Yeah, I go on mental tangents.
The Olympics are on television, and the games are being held in Vancouver, which is where The Odds hail from. So out come the Odds albums, almost subliminally, and as I play them loud and long, I remember again what a great band they are and how criminal it is that the U.S. market just hasn’t caught up to them yet.
But if the Odds albums are below their radar, imagine how stealth this 2005 pairing of Craig Northey and Jesse Valenzuela was. Any fan of the Odds and Gin Blossoms didn’t need to hear a note in advance. But even with the success of the Gin Blossoms in the States, radio programmers remained a tough sell for this type of music.
But as usual, their loss, not ours. Northey is one of the best songwriters around, and Valenzuela is no slouch either. Their collaboration followed the premise that the whole is greater than the sum of its parts; it played to their strengths and beyond. Meaning that while they brought the best out in each other, they pushed themselves as well.
Northey Valenzuela is a joyous album chock full of hooks, melodies and charm with strong lyrics and inspired vocals and harmonies. If you haven’t grabbed this little chestnut, I implore you to do so immediately.
Here’s my original review from Cosmik Debris:
Northey, the soul of Canada’s Odds, and Valenzuela, the heart of the Gin Blossoms, combine for a pop platter that meets both players on common ground. Backed by criminally under-known musicians like axeman Colin James, bassist Doug Elliott and drummer Pat Seward (the latter two the formidable rhythm section of those late great Odds), Craig and Jesse make knocking out catchy songs seem effortless. Both musicians endured the demise of strong bands in an unforgiving industry, then spent time collaborating and touring with others before quietly releasing solo projects. Apparently they share a mutual love for Booker T & The MGs and blue eyed soul, for this new project is dripping with aural honey.
Where Valenzuela’s songs tend to be familiar sounding (“See Through Heart” and “Hurting On The Outside” are both reminiscent of Tom Petty, for example), Northey is more likely to challenge with minor keys and introspective lyrics. “Something Good” (a nicer take than the Colin James version) is beautifully soulful, as is “Let It Go” – major kudos to Simon Kendall’s supportive organ playing on both. But they complement each other well vocally and musically.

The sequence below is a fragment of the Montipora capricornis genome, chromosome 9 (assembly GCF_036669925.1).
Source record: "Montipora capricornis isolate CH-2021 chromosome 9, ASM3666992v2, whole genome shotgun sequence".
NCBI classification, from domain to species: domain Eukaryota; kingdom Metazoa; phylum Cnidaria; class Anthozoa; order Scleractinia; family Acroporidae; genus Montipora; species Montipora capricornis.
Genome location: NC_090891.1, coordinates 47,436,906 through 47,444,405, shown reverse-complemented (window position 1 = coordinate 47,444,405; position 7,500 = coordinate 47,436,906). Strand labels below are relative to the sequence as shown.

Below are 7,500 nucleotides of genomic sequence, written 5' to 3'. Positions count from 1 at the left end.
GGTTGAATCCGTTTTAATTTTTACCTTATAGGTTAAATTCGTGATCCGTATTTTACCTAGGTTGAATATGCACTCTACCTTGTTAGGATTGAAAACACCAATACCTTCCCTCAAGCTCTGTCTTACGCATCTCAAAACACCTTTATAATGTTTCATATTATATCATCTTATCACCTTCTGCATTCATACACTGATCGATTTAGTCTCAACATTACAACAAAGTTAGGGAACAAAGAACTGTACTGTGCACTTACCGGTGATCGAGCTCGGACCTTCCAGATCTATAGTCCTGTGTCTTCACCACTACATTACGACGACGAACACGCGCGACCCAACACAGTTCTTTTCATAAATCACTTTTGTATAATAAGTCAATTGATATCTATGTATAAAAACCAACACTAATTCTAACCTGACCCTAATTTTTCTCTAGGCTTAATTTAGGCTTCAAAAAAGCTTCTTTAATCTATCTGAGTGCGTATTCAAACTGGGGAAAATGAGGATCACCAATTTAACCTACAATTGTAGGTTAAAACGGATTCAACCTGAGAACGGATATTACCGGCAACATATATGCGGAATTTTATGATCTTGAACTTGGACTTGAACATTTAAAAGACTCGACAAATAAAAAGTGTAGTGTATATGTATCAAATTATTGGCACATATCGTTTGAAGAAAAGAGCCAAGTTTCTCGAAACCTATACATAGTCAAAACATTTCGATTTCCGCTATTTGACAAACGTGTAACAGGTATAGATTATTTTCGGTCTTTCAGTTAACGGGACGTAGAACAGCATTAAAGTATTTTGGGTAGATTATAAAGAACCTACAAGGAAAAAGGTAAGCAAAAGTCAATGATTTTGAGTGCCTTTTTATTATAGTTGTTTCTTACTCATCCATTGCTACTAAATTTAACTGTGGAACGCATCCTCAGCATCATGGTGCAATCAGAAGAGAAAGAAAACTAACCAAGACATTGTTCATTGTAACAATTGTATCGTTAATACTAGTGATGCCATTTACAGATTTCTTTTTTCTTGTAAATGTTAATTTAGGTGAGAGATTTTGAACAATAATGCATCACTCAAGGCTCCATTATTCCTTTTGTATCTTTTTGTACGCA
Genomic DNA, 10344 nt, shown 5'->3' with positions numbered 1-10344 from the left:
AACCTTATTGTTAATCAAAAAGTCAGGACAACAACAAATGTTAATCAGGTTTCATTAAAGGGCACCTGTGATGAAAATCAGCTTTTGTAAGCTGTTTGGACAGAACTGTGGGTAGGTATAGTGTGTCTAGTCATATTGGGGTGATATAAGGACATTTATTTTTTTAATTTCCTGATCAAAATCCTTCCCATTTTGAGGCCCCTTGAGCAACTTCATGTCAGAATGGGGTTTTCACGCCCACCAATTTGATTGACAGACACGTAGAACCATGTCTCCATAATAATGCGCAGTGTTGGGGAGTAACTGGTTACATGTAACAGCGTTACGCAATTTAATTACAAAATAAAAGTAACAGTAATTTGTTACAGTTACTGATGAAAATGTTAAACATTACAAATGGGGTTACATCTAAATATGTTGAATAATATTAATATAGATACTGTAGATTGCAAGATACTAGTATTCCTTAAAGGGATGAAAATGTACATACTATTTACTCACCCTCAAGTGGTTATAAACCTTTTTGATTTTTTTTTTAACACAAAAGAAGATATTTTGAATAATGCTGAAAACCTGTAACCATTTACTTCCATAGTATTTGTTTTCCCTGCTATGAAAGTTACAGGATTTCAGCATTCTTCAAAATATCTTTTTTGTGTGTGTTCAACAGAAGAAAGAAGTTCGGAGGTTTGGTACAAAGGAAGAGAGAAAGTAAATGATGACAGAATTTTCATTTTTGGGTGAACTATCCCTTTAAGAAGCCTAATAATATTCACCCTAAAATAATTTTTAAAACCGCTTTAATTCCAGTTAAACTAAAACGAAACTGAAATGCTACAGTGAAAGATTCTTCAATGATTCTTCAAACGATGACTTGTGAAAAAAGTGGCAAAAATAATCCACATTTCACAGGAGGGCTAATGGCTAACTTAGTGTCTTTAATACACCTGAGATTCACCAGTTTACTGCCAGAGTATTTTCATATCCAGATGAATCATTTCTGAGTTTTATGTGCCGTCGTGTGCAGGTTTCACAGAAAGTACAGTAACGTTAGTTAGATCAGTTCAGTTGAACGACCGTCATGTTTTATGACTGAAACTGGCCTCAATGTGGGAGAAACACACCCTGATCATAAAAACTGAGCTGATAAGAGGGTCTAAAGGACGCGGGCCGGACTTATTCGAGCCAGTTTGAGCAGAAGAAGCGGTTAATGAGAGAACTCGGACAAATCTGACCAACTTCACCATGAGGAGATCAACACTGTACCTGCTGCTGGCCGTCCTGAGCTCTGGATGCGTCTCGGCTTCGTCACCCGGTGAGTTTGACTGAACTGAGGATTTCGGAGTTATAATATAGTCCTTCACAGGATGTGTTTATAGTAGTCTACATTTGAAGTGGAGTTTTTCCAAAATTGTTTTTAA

They’re funky – “Halfway To Happy” sounds like a kissing cousin to John Hiatt’s “Riding With The King”. And they can rock, churning up “Slow Goodbye” and exhuming the 70s era Ron Wood on the fiery “Borrowing Trouble”. And if you are a fellow Odds fan, you’ll have a big smile on your face. “Not A Lot Goin’ On” sounds like the great lost outtake; everything from the intelligent lyrics to the counterpoint background vocals (think “Someone Who’s Cool”) is right on the mark.
Northey Valenzuela has cut a great record that needs a wider audience. Gee, how about US distribution for starters?
The Odd Blossoms
There has been plenty of activity since this collaboration came out, of course. The Odds reformed with a new guitarist to replace Steven Drake and released the excellent Cheerleader while Northey has been involved with television projects like Corner Gas and the brand new Kids In The Hall series. Valenzuela and The Gin Blossoms have reformed, released a live album in 2009 and have a new studio album slated for release this year.
Sometimes opportunity produces magic. Here’s proof.